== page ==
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NGI Recipient: Stacy Dickerman

Session Attended: Country Dance and Song Society - Harmony of Song and Dance (2014)

I could say I was just there for the food. But, while the food may have been one of the reasons I wanted to attend Pinewoods this past summer, it wasn’t the only reason I was there. It wasn’t even the most prominent reason. (Although, let’s be real: The food is great. Hats off to the hardworking Pinewoods kitchen crew.)

Friends in my local dance community have been encouraging me to attend Pinewoods for a few years now, but work’s been scarce, and money’s been tight, and I figured I’d wait until I had a bit of savings built back up before I committed to spending money on a week at camp.

Flash-forward to this summer: I’m 30. It’s the last year I’m eligible for the NGI scholarship. I’ve just been laid off from my academic job, which means I suddenly have free time I didn’t expect to have in July and August. I figure, “What better way to spend my time than attending a week at Pinewoods?”

I’d had my eye on Harmony Week for months. I’ve been dancing regularly for a little over five years now, and I started singing at Youth Traditional Song Weekend two years ago, so a week that combined both seemed like a perfect fit. I also had friends who attended Harmony Week last year and raved about it. (It also didn’t hurt that the staff and program looked AMAZING. When I’m looking at the schedule and can’t decide between multiple classes in every period, I know it’s going to be a great week.)

From a skills perspective, I think the most important thing I learned was exactly why I struggle with singing harmony. (Spoiler: It’s because I’m still at a place where it’s hard for me to keep track of the root note in my head. The root either gets replaced with what I’m currently singing or with what people around me are singing. Also, intervals.) However, I found that I was able to apply some of the skills from the Harmony by Ear workshop to playing music, and that was immensely satisfying. I knew where my fingers needed to go to get the interval that I wanted (even if it wasn’t always a pleasant interval).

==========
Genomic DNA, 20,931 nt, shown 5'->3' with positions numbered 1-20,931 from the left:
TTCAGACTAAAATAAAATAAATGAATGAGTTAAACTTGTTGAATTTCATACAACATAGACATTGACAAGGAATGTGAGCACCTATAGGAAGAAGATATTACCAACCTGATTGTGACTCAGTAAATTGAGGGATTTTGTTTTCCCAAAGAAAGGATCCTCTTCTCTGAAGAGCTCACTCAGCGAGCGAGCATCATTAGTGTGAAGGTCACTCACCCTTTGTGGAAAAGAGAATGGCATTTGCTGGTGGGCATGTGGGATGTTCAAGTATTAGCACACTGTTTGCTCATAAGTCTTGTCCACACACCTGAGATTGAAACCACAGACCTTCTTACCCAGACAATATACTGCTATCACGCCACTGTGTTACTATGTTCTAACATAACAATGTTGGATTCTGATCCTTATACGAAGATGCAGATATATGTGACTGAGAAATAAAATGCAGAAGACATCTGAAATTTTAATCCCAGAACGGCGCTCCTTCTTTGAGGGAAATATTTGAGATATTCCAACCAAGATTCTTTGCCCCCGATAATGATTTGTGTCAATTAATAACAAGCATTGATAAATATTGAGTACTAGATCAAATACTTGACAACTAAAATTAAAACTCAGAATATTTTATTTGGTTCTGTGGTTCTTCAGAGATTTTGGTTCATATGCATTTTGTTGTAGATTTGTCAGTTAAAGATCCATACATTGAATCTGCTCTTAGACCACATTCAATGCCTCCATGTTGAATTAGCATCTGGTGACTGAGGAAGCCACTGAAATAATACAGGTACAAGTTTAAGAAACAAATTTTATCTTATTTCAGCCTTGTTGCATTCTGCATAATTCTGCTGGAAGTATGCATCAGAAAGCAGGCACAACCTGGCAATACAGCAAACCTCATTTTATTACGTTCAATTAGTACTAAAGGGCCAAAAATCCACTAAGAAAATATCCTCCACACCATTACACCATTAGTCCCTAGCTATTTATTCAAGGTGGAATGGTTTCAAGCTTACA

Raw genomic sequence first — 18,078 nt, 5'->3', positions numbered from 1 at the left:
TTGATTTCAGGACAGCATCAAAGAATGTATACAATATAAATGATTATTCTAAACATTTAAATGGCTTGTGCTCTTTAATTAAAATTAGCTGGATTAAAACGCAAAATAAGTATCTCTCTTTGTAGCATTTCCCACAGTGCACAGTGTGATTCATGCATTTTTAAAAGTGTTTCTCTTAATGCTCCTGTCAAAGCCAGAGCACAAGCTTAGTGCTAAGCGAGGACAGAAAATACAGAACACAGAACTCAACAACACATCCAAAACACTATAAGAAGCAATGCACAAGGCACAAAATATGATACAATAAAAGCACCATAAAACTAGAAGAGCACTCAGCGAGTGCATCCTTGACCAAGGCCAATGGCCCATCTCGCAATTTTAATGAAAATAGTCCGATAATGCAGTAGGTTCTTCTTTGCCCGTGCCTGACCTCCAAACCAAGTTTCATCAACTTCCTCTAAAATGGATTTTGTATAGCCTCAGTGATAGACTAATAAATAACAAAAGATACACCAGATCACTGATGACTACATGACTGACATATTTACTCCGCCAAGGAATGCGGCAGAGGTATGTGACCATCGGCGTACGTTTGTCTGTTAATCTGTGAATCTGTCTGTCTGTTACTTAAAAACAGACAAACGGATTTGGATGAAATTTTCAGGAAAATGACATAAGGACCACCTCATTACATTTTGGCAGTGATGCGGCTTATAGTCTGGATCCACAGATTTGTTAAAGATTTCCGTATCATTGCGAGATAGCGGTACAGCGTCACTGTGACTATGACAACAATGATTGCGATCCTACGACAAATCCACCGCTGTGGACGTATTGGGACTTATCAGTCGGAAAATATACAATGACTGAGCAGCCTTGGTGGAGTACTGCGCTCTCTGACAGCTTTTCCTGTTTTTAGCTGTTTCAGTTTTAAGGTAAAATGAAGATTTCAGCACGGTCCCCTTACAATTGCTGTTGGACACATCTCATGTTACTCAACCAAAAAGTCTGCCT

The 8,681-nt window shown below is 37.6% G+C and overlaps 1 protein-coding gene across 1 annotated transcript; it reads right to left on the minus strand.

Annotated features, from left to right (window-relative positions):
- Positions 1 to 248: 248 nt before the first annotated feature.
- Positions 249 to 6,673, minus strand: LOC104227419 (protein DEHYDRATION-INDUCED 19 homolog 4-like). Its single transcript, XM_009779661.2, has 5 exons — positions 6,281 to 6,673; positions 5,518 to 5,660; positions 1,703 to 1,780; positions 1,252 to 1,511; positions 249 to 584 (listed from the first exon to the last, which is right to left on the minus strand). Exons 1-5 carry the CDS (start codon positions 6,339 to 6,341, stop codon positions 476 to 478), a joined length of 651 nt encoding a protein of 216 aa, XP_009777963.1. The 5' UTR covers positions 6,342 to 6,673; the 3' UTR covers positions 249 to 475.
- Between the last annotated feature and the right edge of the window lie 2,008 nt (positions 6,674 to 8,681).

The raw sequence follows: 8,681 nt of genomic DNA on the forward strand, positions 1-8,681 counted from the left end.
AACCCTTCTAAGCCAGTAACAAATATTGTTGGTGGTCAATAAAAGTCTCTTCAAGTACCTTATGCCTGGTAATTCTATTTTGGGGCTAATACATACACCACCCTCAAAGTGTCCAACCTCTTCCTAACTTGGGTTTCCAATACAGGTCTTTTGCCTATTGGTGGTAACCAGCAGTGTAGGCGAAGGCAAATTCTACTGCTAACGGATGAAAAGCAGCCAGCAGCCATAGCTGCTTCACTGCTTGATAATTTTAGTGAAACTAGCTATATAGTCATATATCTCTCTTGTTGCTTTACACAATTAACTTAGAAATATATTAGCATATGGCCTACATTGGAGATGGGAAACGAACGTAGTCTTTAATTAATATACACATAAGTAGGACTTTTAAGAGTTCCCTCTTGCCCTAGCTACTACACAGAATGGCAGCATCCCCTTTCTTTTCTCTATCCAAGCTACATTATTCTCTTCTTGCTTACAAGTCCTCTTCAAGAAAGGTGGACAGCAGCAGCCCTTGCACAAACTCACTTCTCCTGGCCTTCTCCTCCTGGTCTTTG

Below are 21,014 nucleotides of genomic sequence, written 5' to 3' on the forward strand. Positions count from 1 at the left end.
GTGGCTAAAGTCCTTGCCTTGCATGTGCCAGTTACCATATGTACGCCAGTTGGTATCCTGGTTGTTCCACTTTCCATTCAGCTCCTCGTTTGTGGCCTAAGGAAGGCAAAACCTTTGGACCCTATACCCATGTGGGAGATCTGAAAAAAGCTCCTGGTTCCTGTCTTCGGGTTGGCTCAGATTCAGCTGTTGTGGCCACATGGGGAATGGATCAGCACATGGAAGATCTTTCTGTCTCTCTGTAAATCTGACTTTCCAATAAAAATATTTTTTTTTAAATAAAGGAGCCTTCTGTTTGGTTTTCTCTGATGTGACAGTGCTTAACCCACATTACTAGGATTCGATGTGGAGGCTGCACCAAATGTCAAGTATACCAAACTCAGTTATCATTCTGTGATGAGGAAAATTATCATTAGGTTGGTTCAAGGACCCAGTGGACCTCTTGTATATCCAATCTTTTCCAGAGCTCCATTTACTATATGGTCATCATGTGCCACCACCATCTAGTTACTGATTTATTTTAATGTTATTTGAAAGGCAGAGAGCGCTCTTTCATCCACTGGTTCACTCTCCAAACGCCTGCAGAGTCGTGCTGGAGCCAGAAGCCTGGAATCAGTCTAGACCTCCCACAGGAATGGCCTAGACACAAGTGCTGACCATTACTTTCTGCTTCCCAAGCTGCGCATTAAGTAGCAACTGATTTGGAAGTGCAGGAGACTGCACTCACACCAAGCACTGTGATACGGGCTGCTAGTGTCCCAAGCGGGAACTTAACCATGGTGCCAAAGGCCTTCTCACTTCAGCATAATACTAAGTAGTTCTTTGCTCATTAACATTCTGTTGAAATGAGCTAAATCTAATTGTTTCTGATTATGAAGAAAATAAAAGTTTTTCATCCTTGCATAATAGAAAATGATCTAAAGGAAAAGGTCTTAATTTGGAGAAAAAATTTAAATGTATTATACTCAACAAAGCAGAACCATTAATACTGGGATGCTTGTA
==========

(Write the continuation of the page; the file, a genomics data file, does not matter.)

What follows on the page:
I also want to thank Cindy Kallet and Grey Larsen for honoring my request to refer to the singers in the Harmony by Ear workshop as “high voices” and “low voices” instead of “women” and “men.” Not everyone with a high voice is a woman, and not everyone with a low voice is a man. Using inclusive language that referred to our voices, instead of our presumed genders, made me feel a lot more comfortable in that workshop.

Attending Harmony Week was a profoundly joyous and educational experience which would not have been possible without the NGI scholarship (and, bizarrely, getting laid off). Unfortunately, a letter is too short a medium to convey all of the things I learned and all of the people I connected with and all of the ridiculous things that happened over the course of the week, but I promise, if you see me around at a festival some time, ask me about my experience. I’ll talk your ear off.